Using Kitchen Waste for Composting

Ever heard of composting? It is a super simple and fun way to help your garden, recycle, and limit waste. It helps the environment as well!

What is composting?

Composting is an organic substance that can help plants grow and your soil become more rich and healthy. Combining food scraps, and materials from your yard can create compost that will help fertilize your plants, enrich your soil, and make less trash. It helps with the zero waste movement or even just limiting waste.

Organic materials will all naturally decompose eventually, but composting at home will speed up the process.

Why should you compost?

There are many reasons why you should compost. They include:

  • Compost helps your garden. It contains many rich nutrients and helps the soil hold fertilizer better. It also helps balance the ph level of the soil, and changes the structure of the soil, making it less likely to erode, and allowing plant roots to spread more easily. The soil and your plants will be healthier-looking, more abundant, and better-tasting.
  • Compost is good for the environment. Compost can eliminate 30% or more trash. It reduces landfill waste, as well as kitchen and yard waste. Reusing kitchen scraps is a great way to help the planet, and you will have fewer trips of taking out the trash.
  • Compost brings good bacteria, fungi, and other microorganisms into the soil. They help break down and decompose the materials used in compost, and help prevent some plant diseases.
  • Compost can help you save money, not only on trash service bills but also on food or grocery bills. By composting all food scraps there isn’t any more spending money on wasted food. You can even compost food that is beginning to rot or mold.

How do you compost?

In order to compost you need two things. Browns and Greens. Browns are carbon rich materials such as straw, hay, or dead leaves. You can even use paper scraps, or pizza boxes if you don’t have organic browns. Use grass clippings or food scraps from your kitchen for greens.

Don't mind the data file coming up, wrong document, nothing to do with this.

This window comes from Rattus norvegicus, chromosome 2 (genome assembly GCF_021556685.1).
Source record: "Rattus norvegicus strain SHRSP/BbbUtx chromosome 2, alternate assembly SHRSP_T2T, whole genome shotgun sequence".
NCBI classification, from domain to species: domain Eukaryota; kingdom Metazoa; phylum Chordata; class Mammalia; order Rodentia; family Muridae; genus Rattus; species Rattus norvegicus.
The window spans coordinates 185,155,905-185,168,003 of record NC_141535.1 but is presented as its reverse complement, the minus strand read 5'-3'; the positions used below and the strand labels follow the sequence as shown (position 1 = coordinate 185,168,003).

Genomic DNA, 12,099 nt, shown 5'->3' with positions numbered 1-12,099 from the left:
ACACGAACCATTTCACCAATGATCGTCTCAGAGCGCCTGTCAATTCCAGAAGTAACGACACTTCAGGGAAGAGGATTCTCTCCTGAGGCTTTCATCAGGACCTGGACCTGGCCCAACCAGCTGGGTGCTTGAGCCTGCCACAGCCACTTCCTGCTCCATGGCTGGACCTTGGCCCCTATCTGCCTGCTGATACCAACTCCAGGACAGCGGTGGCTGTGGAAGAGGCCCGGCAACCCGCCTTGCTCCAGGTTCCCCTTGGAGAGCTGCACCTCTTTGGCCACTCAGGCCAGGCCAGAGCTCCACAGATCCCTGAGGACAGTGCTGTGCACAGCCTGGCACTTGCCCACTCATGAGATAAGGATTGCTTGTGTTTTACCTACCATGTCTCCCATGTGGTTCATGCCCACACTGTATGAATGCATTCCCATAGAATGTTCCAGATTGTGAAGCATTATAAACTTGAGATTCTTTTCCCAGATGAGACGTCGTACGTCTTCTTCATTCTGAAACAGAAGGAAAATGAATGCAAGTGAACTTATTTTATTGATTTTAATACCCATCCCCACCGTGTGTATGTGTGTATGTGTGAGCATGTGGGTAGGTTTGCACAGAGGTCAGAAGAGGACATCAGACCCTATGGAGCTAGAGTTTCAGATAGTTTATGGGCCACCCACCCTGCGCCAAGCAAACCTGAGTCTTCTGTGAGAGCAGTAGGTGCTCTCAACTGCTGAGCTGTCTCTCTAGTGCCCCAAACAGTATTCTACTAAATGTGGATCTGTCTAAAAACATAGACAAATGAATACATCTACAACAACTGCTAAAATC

It’s vital to have a mix of browns and greens for the compost to work properly. With out browns the greens will start to smell bad, and not break down as fast. Aim for a 2:1 ratio, with slightly more browns than the greens.

There are a few methods to composting, and each works great. It just depends on the amount of time you want to spend composting, and the space you have available.

Ways to Compost Inside:

There are a couple different ways you can compost inside.

Using a worm bin:

Worm bins are composters with holes for ventaliation, and a number of bins (depending on how big your worm composter is.) It is perfect for apartments, or if you don’t have big yard space because it’s smaller, and can be stored inside. It has holes for ventaliation and draining purposes,  bedding, and it is raised up off the ground.

In each bin is bedding (some brown materials,) and greens materials, and worms. The best type of worm to use are the Red Wiggler worms. They feed off of rotting materials and love the dark and damp environment of the bins. Red Wiggler worms can eat up to half their body weight a day.

You can either make a DIY worm bin, or you can buy one with stackable bins.